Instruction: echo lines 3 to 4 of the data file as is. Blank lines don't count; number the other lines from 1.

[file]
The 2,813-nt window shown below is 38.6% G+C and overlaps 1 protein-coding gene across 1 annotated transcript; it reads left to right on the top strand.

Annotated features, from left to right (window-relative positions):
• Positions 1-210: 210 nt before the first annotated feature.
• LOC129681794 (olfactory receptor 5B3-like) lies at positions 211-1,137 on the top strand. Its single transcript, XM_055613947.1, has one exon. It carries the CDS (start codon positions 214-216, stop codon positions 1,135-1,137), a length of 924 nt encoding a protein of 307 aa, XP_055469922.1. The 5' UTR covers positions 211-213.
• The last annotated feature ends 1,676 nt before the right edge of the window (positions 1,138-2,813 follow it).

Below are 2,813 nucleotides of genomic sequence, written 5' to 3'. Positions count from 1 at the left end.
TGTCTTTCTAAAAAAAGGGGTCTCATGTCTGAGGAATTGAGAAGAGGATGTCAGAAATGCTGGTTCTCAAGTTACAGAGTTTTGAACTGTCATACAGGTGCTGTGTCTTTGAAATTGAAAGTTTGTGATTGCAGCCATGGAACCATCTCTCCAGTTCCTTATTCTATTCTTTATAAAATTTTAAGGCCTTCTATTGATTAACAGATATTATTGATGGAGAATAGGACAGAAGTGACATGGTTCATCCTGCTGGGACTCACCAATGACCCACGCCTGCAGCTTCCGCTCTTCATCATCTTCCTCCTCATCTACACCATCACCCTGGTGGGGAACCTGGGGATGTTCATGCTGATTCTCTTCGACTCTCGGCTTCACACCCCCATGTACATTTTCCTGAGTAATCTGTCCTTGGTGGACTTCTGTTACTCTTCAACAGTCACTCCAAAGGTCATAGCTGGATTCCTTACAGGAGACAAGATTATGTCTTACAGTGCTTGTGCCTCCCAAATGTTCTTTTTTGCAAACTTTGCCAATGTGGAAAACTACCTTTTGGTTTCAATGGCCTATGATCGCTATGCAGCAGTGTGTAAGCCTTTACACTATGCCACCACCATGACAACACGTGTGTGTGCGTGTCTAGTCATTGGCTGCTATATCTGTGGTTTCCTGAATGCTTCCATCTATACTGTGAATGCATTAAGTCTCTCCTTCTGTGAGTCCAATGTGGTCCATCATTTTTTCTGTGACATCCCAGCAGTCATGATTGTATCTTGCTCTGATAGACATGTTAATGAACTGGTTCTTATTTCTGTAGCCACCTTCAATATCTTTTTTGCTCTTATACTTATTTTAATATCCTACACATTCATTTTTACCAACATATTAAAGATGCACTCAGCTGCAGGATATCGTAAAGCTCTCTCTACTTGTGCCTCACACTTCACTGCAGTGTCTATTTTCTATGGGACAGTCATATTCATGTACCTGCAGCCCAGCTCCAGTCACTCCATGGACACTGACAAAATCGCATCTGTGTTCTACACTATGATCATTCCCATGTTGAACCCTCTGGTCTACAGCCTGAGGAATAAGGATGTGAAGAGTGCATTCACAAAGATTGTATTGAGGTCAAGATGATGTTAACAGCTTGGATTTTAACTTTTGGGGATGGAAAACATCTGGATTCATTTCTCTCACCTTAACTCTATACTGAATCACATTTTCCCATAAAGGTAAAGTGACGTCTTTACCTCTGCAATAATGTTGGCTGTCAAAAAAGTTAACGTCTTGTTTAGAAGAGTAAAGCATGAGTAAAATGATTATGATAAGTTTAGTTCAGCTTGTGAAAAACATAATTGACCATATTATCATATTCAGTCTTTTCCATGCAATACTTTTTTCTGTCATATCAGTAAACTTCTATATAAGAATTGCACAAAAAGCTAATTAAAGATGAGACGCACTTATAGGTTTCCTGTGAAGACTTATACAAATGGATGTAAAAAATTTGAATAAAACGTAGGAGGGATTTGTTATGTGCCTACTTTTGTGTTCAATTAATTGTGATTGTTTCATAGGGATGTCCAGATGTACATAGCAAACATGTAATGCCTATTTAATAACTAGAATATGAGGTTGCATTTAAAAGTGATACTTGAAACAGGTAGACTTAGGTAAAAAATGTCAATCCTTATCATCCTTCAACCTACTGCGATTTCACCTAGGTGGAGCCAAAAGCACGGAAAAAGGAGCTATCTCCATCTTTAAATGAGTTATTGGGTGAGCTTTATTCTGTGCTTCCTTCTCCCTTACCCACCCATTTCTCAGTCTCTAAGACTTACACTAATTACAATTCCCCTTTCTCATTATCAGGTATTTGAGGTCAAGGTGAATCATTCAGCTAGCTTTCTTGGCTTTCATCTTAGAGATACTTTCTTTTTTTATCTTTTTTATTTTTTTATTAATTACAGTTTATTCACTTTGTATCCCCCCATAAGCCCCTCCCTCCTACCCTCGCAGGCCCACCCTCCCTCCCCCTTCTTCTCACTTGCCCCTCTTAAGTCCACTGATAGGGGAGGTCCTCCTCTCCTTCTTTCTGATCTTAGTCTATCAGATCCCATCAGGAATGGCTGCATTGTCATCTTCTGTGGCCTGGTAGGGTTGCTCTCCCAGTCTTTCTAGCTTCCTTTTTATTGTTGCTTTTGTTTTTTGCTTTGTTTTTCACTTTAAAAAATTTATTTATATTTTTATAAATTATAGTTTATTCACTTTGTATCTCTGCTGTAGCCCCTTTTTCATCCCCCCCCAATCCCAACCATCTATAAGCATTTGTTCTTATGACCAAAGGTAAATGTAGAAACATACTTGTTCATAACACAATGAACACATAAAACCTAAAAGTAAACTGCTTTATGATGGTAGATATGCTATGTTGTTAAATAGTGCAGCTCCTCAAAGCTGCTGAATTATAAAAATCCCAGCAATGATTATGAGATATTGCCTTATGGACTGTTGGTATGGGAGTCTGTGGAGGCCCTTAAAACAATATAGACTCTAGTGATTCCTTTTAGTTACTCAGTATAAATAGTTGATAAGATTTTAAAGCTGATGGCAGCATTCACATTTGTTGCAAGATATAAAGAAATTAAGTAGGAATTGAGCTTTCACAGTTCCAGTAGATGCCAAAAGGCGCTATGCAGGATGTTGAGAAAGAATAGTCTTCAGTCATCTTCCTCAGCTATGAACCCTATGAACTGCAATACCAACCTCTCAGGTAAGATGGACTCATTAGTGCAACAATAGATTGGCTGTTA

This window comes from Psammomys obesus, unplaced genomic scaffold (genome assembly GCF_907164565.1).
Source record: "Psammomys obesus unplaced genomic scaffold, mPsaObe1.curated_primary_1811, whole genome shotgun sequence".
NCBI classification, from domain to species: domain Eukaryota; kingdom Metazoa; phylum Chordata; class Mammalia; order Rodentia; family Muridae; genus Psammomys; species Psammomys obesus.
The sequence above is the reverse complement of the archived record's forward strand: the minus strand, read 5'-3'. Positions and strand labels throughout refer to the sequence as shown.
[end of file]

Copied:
• Positions 1-210: 210 nt before the first annotated feature.
• LOC129681794 (olfactory receptor 5B3-like) lies at positions 211-1,137 on the top strand. Its single transcript, XM_055613947.1, has one exon. It carries the CDS (start codon positions 214-216, stop codon positions 1,135-1,137), a length of 924 nt encoding a protein of 307 aa, XP_055469922.1. The 5' UTR covers positions 211-213.